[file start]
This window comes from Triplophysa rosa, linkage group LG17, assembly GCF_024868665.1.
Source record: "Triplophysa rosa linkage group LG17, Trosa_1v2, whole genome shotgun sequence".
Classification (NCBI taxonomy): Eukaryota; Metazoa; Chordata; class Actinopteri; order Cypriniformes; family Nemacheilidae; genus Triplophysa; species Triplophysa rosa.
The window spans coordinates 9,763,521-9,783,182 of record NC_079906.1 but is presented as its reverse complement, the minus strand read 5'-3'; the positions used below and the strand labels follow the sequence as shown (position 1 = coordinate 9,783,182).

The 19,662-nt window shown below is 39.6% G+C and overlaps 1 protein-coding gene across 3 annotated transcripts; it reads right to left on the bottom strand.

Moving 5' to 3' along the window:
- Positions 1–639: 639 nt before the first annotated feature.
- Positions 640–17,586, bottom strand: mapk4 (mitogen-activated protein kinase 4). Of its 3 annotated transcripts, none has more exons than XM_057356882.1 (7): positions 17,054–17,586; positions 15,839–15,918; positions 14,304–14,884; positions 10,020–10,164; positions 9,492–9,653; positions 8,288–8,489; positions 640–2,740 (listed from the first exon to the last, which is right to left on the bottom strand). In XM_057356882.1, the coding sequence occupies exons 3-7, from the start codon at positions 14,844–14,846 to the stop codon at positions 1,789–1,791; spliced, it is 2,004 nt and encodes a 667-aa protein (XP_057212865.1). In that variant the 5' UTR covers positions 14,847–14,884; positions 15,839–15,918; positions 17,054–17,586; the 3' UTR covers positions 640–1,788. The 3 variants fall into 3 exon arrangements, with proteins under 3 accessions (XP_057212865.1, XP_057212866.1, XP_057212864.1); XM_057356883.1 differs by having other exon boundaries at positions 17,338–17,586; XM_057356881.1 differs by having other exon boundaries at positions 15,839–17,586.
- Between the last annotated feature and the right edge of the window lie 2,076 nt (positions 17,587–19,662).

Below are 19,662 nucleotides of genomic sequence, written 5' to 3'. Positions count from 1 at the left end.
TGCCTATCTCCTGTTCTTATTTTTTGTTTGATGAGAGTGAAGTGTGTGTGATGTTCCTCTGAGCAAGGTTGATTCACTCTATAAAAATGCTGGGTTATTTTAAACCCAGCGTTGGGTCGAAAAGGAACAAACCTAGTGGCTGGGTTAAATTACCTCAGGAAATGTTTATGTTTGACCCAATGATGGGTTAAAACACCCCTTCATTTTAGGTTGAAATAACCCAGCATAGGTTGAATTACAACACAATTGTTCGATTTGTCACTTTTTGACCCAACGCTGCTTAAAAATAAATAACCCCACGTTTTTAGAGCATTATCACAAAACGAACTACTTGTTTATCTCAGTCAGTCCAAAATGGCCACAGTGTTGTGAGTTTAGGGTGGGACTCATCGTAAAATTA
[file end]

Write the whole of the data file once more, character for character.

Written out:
This window comes from Triplophysa rosa, linkage group LG17, assembly GCF_024868665.1.
Source record: "Triplophysa rosa linkage group LG17, Trosa_1v2, whole genome shotgun sequence".
Classification (NCBI taxonomy): Eukaryota; Metazoa; Chordata; class Actinopteri; order Cypriniformes; family Nemacheilidae; genus Triplophysa; species Triplophysa rosa.
The window spans coordinates 9,763,521-9,783,182 of record NC_079906.1 but is presented as its reverse complement, the minus strand read 5'-3'; the positions used below and the strand labels follow the sequence as shown (position 1 = coordinate 9,783,182).

The 19,662-nt window shown below is 39.6% G+C and overlaps 1 protein-coding gene across 3 annotated transcripts; it reads right to left on the bottom strand.

Moving 5' to 3' along the window:
- Positions 1–639: 639 nt before the first annotated feature.
- Positions 640–17,586, bottom strand: mapk4 (mitogen-activated protein kinase 4). Of its 3 annotated transcripts, none has more exons than XM_057356882.1 (7): positions 17,054–17,586; positions 15,839–15,918; positions 14,304–14,884; positions 10,020–10,164; positions 9,492–9,653; positions 8,288–8,489; positions 640–2,740 (listed from the first exon to the last, which is right to left on the bottom strand). In XM_057356882.1, the coding sequence occupies exons 3-7, from the start codon at positions 14,844–14,846 to the stop codon at positions 1,789–1,791; spliced, it is 2,004 nt and encodes a 667-aa protein (XP_057212865.1). In that variant the 5' UTR covers positions 14,847–14,884; positions 15,839–15,918; positions 17,054–17,586; the 3' UTR covers positions 640–1,788. The 3 variants fall into 3 exon arrangements, with proteins under 3 accessions (XP_057212865.1, XP_057212866.1, XP_057212864.1); XM_057356883.1 differs by having other exon boundaries at positions 17,338–17,586; XM_057356881.1 differs by having other exon boundaries at positions 15,839–17,586.
- Between the last annotated feature and the right edge of the window lie 2,076 nt (positions 17,587–19,662).

Below are 19,662 nucleotides of genomic sequence, written 5' to 3'. Positions count from 1 at the left end.
TGCCTATCTCCTGTTCTTATTTTTTGTTTGATGAGAGTGAAGTGTGTGTGATGTTCCTCTGAGCAAGGTTGATTCACTCTATAAAAATGCTGGGTTATTTTAAACCCAGCGTTGGGTCGAAAAGGAACAAACCTAGTGGCTGGGTTAAATTACCTCAGGAAATGTTTATGTTTGACCCAATGATGGGTTAAAACACCCCTTCATTTTAGGTTGAAATAACCCAGCATAGGTTGAATTACAACACAATTGTTCGATTTGTCACTTTTTGACCCAACGCTGCTTAAAAATAAATAACCCCACGTTTTTAGAGCATTATCACAAAACGAACTACTTGTTTATCTCAGTCAGTCCAAAATGGCCACAGTGTTGTGAGTTTAGGGTGGGACTCATCGTAAAATTA